Policing Public Opinion in the French Revolution: The Culture of Calumny and the Problem of Free Speech

By Charles Walton | Go to book overview

CHAPTER SIX
Oaths, Honor, and the Sacred
Foundations of Authority

When legislators protected the freedom of religious opinions [in 1789], it never
entered their minds to allow all religions to be free, except for one, the religion that
has been the national religion for more than twelve hundred years.

—Deputy-bishops of the National Assembly, October 30, 1790


Exclusionary Dynamics

On the morning of October 21, 1790, the comte de Mirabeau thundered at the podium in the National Assembly. Debate concerned a measure that would require the French Navy to raise the revolutionary tricolor flag instead of the traditional white one. In arguing for the revolutionary ensign, Mirabeau excoriated the opposition in terms that amounted to an accusation of treason.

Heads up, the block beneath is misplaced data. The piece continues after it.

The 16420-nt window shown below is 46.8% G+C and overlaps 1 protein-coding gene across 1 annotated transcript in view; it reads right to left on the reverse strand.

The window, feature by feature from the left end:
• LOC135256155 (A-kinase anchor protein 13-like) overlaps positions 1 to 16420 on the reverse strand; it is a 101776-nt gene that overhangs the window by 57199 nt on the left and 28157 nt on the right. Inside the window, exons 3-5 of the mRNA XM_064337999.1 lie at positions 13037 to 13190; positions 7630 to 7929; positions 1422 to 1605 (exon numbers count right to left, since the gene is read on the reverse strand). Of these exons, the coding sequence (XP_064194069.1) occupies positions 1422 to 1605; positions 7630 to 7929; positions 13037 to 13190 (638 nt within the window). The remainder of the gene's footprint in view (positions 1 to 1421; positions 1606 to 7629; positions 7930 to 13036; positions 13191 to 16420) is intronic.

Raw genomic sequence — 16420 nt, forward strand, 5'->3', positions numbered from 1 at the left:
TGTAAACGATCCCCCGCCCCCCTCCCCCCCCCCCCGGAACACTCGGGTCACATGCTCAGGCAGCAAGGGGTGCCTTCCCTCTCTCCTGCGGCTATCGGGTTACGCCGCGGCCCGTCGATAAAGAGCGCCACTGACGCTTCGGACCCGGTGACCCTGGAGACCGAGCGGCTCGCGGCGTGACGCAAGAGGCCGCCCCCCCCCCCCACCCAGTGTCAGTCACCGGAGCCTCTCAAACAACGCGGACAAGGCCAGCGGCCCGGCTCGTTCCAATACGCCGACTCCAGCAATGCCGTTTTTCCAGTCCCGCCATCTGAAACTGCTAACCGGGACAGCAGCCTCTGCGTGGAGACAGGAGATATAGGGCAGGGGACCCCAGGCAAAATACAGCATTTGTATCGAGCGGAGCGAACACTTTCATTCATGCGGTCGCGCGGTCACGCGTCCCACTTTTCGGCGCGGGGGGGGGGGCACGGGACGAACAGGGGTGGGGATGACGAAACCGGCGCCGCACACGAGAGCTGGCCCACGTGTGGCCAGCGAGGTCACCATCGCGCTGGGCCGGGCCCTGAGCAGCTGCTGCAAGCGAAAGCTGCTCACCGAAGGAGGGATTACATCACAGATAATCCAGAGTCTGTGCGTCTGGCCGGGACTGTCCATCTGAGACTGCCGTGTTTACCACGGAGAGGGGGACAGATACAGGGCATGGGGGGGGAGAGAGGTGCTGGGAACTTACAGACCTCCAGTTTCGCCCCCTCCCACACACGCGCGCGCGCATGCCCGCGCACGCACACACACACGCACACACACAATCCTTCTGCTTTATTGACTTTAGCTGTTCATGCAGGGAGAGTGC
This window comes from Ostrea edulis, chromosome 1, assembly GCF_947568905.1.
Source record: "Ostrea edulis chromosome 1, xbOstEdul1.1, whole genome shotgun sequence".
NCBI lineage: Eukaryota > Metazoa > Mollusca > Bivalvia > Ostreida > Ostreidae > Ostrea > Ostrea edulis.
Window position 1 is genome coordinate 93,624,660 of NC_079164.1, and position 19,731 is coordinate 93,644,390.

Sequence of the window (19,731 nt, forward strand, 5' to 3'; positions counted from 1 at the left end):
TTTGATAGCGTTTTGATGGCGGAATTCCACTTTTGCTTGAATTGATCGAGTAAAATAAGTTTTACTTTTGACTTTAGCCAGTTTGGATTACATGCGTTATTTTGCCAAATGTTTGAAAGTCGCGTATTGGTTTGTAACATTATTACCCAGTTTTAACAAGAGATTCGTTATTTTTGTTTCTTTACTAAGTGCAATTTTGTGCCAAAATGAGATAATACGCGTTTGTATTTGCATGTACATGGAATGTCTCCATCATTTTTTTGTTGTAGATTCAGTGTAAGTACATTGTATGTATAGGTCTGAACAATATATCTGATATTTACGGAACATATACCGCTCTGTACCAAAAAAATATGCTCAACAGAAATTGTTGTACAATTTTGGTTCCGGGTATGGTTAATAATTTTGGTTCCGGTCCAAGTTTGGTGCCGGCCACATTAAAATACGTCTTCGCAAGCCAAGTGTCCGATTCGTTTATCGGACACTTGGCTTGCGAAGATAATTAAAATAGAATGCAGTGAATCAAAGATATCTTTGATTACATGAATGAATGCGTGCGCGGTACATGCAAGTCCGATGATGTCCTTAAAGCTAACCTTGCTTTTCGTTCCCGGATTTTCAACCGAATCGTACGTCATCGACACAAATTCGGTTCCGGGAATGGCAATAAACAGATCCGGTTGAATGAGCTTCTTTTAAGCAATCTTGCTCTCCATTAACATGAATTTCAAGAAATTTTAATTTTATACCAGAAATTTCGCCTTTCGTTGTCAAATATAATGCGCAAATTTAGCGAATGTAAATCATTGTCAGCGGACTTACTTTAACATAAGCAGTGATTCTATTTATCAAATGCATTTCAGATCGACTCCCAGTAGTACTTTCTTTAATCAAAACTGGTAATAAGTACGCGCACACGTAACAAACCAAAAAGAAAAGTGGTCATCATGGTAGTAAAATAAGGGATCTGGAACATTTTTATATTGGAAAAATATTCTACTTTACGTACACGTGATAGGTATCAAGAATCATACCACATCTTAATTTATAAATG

I demand a judgment. I insist that it is not only disrespectful or unconstitutional
to question [the tricolor flag]. I insist that it is profoundly criminal.… I denounce as
seditious conspirators those who would speak of maintaining old prejudices.… No,
my fellow deputies, these tricolors will sail the seas; [they will] earn the respect of
all countries and strike terror in the hearts of conspirators and tyrants.1

Mirabeau’s incendiary speech riled the opposition, prompting one deputy on the right, Jean-François-César de Guilhermy, to mutter injurious epithets. Overhearing them, Mirabeau’s allies demanded Guilhermy’s arrest, “for the honor of the National Assembly.”2 After a vote—and, as evidence suggests, communication between individuals in the Assembly and crowds outside—the deputies expelled Guilhermy for three days, keeping him under house arrest during that time. Mirabeau endorsed the measure. Despite having championed the freedom

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